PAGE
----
The case of the apparently fraudulent hate-crime involving actor-singer Jussie Smollett may not be over after all. It has just been reported that Kim Foxx – the controversial State Attorney who has become a lightning rod in the case – has declared that she never intended for the case investigating the Smollett incident to be sealed.
Local ABC-7 News, in Chicago, has reported that Foxx is saying that she did not call for the case to be sealed, and that it may in fact become unsealed.
BREAKING: State’s Atrorney Kim Foxx says her office did not ask that the court file be sealed, says it was done inadvertently and she believes it is in the process of being unsealed @ABC7Chicago pic.twitter.com/ECrI70JAdG
— Craig Wall ABC 7 (@craigrwall) March 27, 2019
Jesse Kirsch, also from ABC 7 NEws added:
SA explains that only criminal record/police report was meant to be sealed, believes clerk "sealed the whole thing."
— Jesse Kirsch (@JesseKirschABC7) March 27, 2019
Foxx has become a most vexing figure in this case. In February she had abruptly entered the investigation at the behest of Michelle Obama’s former Chief of Staff. Once placed in contact with Smollett’s family she attempted to have the investigation moved from the Chicago Police Department and over to federal authorities. Soon after she recused herself from the case, just one week prior to Smollett being charged with 16 crimes.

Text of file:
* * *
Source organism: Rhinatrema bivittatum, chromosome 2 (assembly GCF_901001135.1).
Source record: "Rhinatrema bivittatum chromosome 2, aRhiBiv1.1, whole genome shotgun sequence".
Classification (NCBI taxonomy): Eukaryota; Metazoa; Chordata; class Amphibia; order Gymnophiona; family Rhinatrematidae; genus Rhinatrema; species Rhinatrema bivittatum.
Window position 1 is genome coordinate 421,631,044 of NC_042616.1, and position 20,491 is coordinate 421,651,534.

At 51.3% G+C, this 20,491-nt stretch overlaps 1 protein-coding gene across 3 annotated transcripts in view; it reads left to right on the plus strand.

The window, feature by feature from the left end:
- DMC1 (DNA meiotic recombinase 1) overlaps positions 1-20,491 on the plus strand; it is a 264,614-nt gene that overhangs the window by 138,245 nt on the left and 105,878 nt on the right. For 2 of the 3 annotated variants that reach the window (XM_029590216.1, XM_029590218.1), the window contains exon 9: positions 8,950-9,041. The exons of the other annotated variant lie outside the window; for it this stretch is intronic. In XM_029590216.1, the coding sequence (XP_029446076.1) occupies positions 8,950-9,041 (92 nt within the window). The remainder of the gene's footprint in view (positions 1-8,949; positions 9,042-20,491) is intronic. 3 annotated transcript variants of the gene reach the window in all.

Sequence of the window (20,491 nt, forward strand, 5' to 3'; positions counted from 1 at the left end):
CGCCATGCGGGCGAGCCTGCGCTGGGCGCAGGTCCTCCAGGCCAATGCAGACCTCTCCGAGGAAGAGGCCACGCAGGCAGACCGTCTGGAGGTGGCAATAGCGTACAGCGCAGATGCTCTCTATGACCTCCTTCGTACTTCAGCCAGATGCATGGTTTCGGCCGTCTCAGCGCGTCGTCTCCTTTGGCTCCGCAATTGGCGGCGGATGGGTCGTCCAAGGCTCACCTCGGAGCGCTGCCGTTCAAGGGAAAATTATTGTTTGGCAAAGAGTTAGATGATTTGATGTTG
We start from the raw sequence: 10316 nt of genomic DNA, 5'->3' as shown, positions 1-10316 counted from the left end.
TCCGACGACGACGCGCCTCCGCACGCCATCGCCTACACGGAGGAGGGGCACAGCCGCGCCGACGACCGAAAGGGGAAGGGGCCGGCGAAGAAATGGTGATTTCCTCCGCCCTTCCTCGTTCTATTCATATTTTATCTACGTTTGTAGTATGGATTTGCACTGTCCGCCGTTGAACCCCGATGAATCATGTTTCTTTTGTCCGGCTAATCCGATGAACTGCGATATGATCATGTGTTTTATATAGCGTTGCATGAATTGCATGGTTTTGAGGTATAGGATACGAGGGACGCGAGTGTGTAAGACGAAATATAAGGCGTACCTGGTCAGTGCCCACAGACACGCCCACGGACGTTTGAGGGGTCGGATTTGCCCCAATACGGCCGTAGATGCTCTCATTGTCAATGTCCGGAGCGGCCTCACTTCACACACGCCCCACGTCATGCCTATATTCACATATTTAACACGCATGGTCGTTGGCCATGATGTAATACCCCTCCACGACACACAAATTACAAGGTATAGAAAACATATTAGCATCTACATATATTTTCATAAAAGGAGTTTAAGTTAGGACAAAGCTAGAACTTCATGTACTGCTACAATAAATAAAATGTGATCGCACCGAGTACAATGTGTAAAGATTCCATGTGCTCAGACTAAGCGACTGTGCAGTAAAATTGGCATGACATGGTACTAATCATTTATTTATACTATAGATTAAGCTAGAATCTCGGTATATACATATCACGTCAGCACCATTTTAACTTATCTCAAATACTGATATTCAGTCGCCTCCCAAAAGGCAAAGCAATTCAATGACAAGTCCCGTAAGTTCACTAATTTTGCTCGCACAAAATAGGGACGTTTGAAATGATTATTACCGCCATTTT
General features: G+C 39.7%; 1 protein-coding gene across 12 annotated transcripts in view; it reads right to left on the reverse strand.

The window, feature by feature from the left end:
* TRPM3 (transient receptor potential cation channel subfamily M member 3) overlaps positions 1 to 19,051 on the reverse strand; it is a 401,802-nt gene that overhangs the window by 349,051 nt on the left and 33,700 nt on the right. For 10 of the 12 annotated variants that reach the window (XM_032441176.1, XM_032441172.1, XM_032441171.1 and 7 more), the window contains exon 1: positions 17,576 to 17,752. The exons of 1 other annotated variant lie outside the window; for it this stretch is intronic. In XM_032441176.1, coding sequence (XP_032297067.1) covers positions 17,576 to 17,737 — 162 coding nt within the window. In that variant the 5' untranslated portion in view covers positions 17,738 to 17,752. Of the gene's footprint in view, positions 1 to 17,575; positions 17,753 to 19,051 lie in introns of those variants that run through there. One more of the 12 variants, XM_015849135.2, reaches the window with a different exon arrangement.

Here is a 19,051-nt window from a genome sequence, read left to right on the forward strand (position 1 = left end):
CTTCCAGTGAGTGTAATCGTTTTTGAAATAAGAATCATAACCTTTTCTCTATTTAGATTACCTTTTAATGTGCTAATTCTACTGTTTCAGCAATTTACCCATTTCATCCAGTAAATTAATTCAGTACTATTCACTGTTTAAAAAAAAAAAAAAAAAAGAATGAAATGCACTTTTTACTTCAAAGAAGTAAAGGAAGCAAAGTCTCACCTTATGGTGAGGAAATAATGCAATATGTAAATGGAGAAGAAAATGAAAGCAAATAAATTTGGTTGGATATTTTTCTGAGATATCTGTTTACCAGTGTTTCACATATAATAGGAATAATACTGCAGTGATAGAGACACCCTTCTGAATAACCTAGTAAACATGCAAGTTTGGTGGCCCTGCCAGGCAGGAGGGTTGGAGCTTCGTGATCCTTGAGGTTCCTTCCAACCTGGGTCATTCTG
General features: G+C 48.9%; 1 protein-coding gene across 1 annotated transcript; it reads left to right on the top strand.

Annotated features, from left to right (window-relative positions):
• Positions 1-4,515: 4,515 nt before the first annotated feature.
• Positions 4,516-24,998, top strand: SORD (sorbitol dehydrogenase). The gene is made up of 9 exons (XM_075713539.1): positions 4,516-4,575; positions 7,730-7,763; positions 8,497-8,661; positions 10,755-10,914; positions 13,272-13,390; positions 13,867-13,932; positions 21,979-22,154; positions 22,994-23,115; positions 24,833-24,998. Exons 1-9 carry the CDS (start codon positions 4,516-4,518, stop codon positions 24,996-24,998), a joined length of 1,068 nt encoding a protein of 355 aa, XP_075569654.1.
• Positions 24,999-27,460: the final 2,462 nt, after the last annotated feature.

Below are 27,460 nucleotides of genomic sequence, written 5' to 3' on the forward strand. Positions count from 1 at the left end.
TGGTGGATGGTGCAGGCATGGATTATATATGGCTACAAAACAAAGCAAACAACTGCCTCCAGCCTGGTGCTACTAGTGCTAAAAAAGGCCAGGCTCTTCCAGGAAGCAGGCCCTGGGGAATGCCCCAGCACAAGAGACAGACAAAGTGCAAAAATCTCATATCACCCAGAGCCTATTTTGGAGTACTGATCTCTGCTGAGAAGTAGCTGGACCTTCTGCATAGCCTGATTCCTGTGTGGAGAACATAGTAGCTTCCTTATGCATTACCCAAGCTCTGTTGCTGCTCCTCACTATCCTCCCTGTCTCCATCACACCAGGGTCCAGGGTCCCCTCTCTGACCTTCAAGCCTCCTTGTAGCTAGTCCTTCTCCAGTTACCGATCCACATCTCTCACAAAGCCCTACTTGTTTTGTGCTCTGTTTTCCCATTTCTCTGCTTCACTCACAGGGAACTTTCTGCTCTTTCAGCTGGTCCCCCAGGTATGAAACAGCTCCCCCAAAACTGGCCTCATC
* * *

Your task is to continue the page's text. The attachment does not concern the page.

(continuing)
Then suddenly this week she reinserted herself and declared the charges would all be dropped. Making things even more suspicious, the case was declared sealed, and no further information could be released, even precluding any Freedom Of Information Act requests.
In an interview provided Wednesday Foxx, who has since claimed she never officially recused herself, continued to offer up contradictions. After stating that “I believe this was a just outcome based on the circumstances,” regarding her office deciding to waive all of the charges, she provided more conflicting testimony.
Referring to the details of the investigation Foxx said, “We believe that the facts were sufficient to charge and try Mr. Smollett for the crimes.” So we need to ask then, which condition is correct? Does she feel that there was sufficient reason to drop the charges, or does she believe there was enough evidence to be worthy of charging Smollett and trying him in court?
It appears she would like to have it both ways, or she is looking to provide soundbites that will satisfy either side of this story.
This morning Chicago police released some of the investigative case files regarding the Smollett investigation. These were made public just ahead of the department receiving an order to suspend releasing any further documents related to the Smollett case. As has been the norm for this story from January, it promises to be constantly evolving.
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